• Catherine Hiller

    Hi Nancy,

    I like the elegance of using "freewriting" for free writing, but I have another suggestion.  Recently, I was asked to be interviewed, and I had the choice responding to written or oral questions.  I chose to talk, mainly because I spend some of my professional life asking questions (of scientists) on the telephone and wanted to experience the process from the other end of the line. In this case, the interviewer agreed to let me edit my responses -- a good idea, because after a while, the interviewer becomes "your friend" and you forget how indiscreet you are being.  In my case, I had to strike out a rather negative paragraph about my agent!  In any event, talking takes less time and is more fun than responding in writing to questions (, so next time you are asked, perhaps you can choose this option.

  • Karen A Szklany Writing

    Great post, Nancy. So hard to know how to ask for the money when it isn't offered or brought up as a subject, isn't it? Best of luck. In the meantime, I owe myself a few more "freewrites" a week to get my juices flowing this new year.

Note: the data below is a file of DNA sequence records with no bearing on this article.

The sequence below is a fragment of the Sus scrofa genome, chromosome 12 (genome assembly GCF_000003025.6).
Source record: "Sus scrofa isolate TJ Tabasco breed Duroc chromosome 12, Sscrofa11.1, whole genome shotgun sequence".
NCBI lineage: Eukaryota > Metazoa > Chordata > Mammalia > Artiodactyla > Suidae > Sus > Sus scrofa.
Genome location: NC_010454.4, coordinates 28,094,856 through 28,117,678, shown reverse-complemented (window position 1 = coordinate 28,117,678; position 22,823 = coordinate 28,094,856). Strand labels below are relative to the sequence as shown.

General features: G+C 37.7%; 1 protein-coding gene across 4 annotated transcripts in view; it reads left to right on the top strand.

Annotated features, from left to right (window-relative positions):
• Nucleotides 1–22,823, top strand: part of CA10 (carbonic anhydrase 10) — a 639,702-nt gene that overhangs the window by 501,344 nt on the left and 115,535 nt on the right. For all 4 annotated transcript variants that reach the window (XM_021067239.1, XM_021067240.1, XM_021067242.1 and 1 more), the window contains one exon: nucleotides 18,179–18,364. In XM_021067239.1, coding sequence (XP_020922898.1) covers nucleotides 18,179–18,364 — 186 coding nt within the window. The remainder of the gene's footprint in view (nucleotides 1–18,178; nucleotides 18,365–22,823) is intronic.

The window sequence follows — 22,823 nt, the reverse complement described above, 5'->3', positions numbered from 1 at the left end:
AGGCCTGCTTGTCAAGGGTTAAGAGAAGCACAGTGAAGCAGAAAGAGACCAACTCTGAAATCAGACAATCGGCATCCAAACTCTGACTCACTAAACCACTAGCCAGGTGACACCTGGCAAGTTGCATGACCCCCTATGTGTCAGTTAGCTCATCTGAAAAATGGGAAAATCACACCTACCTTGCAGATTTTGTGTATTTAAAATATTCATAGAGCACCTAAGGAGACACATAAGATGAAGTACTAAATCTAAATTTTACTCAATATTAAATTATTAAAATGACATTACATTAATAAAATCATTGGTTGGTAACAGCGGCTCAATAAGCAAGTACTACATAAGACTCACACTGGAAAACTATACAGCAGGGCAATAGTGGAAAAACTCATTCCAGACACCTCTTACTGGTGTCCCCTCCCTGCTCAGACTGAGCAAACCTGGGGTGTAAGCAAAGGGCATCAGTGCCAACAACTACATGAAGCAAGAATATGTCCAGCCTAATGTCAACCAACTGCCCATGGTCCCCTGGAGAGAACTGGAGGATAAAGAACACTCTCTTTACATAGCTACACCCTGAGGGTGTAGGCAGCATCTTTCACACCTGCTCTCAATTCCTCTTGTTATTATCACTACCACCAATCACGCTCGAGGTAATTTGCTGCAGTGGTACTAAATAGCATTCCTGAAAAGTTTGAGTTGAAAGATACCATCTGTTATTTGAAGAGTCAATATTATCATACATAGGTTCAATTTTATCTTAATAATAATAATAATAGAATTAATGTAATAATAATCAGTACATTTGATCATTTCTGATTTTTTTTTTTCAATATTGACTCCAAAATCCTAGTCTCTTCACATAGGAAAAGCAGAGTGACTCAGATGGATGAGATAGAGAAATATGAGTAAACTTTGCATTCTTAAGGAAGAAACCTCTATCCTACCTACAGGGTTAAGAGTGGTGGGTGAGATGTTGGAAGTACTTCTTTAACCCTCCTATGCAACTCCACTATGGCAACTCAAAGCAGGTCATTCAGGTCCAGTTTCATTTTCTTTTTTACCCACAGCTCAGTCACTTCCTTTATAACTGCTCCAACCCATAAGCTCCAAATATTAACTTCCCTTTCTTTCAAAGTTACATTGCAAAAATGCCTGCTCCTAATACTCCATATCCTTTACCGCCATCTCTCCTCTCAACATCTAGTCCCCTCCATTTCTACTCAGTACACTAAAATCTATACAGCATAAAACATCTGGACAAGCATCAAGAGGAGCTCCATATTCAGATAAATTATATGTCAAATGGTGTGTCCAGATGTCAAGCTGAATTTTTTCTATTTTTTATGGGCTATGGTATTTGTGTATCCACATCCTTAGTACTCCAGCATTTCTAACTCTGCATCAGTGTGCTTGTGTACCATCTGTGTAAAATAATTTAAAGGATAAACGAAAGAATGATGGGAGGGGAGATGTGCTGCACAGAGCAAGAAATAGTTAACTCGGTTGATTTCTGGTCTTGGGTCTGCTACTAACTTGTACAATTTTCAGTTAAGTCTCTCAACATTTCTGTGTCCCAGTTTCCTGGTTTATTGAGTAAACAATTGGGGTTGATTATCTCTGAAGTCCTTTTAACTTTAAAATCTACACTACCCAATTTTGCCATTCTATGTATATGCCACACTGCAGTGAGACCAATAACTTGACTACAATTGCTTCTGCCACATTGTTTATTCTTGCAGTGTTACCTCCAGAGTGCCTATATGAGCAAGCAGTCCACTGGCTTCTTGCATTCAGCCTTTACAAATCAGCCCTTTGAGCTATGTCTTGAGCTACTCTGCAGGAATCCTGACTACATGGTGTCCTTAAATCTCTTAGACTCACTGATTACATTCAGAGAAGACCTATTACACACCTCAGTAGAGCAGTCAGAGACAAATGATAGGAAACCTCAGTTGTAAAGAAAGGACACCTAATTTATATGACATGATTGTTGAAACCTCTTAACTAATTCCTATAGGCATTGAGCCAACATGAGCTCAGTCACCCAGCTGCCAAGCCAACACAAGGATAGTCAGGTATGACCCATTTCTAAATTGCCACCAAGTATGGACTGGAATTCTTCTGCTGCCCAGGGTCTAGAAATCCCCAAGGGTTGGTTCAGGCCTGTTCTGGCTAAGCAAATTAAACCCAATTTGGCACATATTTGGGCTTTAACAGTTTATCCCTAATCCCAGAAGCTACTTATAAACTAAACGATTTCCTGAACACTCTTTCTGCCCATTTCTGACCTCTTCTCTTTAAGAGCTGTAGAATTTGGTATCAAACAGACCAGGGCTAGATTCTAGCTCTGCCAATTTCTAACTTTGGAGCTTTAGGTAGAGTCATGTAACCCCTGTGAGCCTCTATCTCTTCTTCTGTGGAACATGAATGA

• Marilyn Hammick

    I do free writing to sharpen my writing muscles, usually first thing in the morning ... Not sure I could replicate the method for others to see, but your post did make me think about how much editing I do. How many hours have I spent on revisions? Possibly I should do less when it's not vital, and possibly more when it is.... Ho hum, and thanks for the post

  • Laura Zera

    Another option could be to develop some polished answers that could be adapted and reused for various interview questions, the same way we're coached to do for job interviews. 

  • Carol Bodensteiner

    I like the idea, Nancy. Freewriting would also help me get more posts on my blog.